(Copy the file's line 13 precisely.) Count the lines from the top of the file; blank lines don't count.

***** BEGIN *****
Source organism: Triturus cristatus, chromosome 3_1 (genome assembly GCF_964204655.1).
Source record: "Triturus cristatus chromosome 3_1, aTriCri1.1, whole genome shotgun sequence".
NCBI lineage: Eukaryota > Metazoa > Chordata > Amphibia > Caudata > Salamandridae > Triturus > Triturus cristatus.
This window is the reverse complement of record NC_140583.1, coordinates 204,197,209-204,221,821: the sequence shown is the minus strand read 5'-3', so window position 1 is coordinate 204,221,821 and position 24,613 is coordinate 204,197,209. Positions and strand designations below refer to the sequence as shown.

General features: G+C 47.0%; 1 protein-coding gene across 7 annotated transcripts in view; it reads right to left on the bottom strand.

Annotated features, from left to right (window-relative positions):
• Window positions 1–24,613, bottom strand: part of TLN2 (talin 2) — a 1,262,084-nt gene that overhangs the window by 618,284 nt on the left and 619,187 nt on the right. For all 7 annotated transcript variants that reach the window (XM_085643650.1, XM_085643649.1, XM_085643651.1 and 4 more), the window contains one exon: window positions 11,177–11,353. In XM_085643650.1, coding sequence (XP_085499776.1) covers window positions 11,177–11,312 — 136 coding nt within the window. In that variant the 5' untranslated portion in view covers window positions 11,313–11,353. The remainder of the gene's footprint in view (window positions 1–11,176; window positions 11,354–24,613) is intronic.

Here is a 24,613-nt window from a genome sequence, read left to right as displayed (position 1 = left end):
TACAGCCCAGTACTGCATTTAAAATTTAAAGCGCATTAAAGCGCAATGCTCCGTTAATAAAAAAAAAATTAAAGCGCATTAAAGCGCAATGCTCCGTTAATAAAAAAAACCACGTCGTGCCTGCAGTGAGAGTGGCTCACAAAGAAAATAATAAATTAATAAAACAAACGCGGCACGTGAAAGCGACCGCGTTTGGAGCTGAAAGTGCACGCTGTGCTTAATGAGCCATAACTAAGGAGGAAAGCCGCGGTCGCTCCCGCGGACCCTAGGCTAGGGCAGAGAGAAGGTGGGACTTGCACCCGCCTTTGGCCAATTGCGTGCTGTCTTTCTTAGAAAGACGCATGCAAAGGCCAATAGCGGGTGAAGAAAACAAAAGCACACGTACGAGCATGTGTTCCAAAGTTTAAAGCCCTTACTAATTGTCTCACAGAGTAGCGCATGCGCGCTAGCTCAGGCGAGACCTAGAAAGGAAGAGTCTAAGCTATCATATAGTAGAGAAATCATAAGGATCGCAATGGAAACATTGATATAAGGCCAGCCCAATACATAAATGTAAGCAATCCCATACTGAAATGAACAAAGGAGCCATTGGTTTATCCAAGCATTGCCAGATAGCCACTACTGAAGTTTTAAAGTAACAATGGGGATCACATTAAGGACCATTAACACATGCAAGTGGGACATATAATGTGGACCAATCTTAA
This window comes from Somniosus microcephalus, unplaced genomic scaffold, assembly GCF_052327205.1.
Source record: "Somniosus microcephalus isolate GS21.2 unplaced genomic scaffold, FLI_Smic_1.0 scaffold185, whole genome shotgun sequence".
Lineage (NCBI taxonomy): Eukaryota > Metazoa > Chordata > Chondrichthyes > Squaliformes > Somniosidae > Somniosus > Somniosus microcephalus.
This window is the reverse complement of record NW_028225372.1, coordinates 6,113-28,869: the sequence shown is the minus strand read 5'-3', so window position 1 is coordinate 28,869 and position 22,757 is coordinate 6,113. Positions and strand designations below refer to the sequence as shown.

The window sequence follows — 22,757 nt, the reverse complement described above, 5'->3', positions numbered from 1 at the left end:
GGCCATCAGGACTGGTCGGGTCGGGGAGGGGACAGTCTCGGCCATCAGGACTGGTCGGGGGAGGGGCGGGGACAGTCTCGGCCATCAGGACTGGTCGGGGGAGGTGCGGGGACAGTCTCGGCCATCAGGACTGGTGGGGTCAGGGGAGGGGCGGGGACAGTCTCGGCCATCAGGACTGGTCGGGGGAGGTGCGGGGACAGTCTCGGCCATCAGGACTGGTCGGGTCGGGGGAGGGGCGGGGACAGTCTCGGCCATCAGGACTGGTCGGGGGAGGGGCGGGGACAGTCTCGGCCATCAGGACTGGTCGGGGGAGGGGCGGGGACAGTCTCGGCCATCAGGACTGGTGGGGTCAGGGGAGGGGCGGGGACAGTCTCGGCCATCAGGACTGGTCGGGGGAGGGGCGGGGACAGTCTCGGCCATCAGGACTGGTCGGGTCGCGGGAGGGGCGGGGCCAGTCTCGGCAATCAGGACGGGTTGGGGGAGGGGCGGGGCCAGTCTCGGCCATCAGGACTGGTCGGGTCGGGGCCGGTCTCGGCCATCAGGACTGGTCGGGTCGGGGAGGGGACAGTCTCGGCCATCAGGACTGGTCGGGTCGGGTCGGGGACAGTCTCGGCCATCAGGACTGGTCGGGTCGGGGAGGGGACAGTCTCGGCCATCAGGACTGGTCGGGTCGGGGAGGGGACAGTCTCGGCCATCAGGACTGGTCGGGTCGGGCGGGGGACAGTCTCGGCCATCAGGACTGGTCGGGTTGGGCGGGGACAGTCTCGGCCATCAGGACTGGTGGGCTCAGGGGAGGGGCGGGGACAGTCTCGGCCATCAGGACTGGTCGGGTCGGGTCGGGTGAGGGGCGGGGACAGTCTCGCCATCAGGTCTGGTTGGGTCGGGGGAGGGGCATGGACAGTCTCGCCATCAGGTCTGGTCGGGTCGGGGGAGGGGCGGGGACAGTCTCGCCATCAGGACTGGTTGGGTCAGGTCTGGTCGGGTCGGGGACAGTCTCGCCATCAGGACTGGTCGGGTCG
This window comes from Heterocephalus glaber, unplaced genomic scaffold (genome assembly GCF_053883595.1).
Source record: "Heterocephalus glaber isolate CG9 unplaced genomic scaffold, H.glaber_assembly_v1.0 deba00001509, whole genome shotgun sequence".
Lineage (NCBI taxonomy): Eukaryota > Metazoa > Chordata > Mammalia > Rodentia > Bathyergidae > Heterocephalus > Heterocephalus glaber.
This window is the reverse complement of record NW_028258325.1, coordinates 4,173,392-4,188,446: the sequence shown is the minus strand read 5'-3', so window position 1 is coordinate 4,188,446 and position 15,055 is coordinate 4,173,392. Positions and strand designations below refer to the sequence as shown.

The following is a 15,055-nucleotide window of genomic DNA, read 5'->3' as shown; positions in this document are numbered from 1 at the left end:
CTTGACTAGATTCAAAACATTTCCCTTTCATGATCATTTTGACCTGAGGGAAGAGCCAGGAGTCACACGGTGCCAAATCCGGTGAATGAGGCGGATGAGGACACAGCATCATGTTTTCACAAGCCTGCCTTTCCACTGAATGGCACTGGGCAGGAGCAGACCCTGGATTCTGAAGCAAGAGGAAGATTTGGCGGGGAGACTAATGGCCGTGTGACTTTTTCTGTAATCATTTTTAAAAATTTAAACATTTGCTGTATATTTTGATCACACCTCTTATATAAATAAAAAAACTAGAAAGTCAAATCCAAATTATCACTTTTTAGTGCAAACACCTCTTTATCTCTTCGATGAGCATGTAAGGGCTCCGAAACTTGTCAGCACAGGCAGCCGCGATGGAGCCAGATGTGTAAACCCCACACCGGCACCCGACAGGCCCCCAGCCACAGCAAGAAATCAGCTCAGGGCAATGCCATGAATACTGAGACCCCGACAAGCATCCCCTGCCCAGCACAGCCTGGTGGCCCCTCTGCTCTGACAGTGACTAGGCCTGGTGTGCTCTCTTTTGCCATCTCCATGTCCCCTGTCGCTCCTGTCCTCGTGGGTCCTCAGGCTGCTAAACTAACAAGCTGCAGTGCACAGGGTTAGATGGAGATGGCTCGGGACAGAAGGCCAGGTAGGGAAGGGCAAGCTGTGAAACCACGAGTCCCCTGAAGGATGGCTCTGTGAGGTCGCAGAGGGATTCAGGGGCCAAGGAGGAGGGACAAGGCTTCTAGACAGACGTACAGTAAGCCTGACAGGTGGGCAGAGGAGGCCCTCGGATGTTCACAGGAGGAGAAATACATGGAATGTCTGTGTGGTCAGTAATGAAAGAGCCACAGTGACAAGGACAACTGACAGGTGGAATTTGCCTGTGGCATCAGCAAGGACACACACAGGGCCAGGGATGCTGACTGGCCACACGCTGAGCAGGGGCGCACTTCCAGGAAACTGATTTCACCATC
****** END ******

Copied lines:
This window is the reverse complement of record NW_028225372.1, coordinates 6,113-28,869: the sequence shown is the minus strand read 5'-3', so window position 1 is coordinate 28,869 and position 22,757 is coordinate 6,113. Positions and strand designations below refer to the sequence as shown.